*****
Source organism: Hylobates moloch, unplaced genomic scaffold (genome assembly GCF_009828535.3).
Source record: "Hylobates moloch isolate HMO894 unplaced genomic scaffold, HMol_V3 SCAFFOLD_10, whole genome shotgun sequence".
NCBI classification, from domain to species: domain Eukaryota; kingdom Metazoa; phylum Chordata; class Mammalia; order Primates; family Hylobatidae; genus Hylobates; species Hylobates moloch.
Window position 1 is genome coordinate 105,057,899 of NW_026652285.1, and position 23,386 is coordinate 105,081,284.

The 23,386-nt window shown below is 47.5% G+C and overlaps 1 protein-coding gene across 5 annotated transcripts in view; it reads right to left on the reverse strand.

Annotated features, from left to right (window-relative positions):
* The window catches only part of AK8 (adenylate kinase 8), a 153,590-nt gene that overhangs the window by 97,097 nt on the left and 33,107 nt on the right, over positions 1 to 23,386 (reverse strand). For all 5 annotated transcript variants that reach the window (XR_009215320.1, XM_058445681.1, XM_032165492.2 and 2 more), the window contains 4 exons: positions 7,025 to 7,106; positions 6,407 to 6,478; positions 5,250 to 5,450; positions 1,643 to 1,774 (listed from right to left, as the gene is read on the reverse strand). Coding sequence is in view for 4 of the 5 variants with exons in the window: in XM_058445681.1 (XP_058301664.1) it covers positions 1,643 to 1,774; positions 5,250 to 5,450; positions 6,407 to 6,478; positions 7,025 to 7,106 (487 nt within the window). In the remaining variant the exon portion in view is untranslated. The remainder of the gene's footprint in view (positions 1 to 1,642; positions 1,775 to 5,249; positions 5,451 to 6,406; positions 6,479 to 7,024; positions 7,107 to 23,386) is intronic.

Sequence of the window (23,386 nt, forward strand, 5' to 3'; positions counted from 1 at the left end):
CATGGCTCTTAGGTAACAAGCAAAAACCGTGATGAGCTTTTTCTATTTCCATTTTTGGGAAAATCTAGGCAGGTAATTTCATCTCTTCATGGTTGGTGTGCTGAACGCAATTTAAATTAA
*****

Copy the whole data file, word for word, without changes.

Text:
Source organism: Hylobates moloch, unplaced genomic scaffold (genome assembly GCF_009828535.3).
Source record: "Hylobates moloch isolate HMO894 unplaced genomic scaffold, HMol_V3 SCAFFOLD_10, whole genome shotgun sequence".
NCBI classification, from domain to species: domain Eukaryota; kingdom Metazoa; phylum Chordata; class Mammalia; order Primates; family Hylobatidae; genus Hylobates; species Hylobates moloch.
Window position 1 is genome coordinate 105,057,899 of NW_026652285.1, and position 23,386 is coordinate 105,081,284.

The 23,386-nt window shown below is 47.5% G+C and overlaps 1 protein-coding gene across 5 annotated transcripts in view; it reads right to left on the reverse strand.

Annotated features, from left to right (window-relative positions):
* The window catches only part of AK8 (adenylate kinase 8), a 153,590-nt gene that overhangs the window by 97,097 nt on the left and 33,107 nt on the right, over positions 1 to 23,386 (reverse strand). For all 5 annotated transcript variants that reach the window (XR_009215320.1, XM_058445681.1, XM_032165492.2 and 2 more), the window contains 4 exons: positions 7,025 to 7,106; positions 6,407 to 6,478; positions 5,250 to 5,450; positions 1,643 to 1,774 (listed from right to left, as the gene is read on the reverse strand). Coding sequence is in view for 4 of the 5 variants with exons in the window: in XM_058445681.1 (XP_058301664.1) it covers positions 1,643 to 1,774; positions 5,250 to 5,450; positions 6,407 to 6,478; positions 7,025 to 7,106 (487 nt within the window). In the remaining variant the exon portion in view is untranslated. The remainder of the gene's footprint in view (positions 1 to 1,642; positions 1,775 to 5,249; positions 5,451 to 6,406; positions 6,479 to 7,024; positions 7,107 to 23,386) is intronic.

Sequence of the window (23,386 nt, forward strand, 5' to 3'; positions counted from 1 at the left end):
CATGGCTCTTAGGTAACAAGCAAAAACCGTGATGAGCTTTTTCTATTTCCATTTTTGGGAAAATCTAGGCAGGTAATTTCATCTCTTCATGGTTGGTGTGCTGAACGCAATTTAAATTAA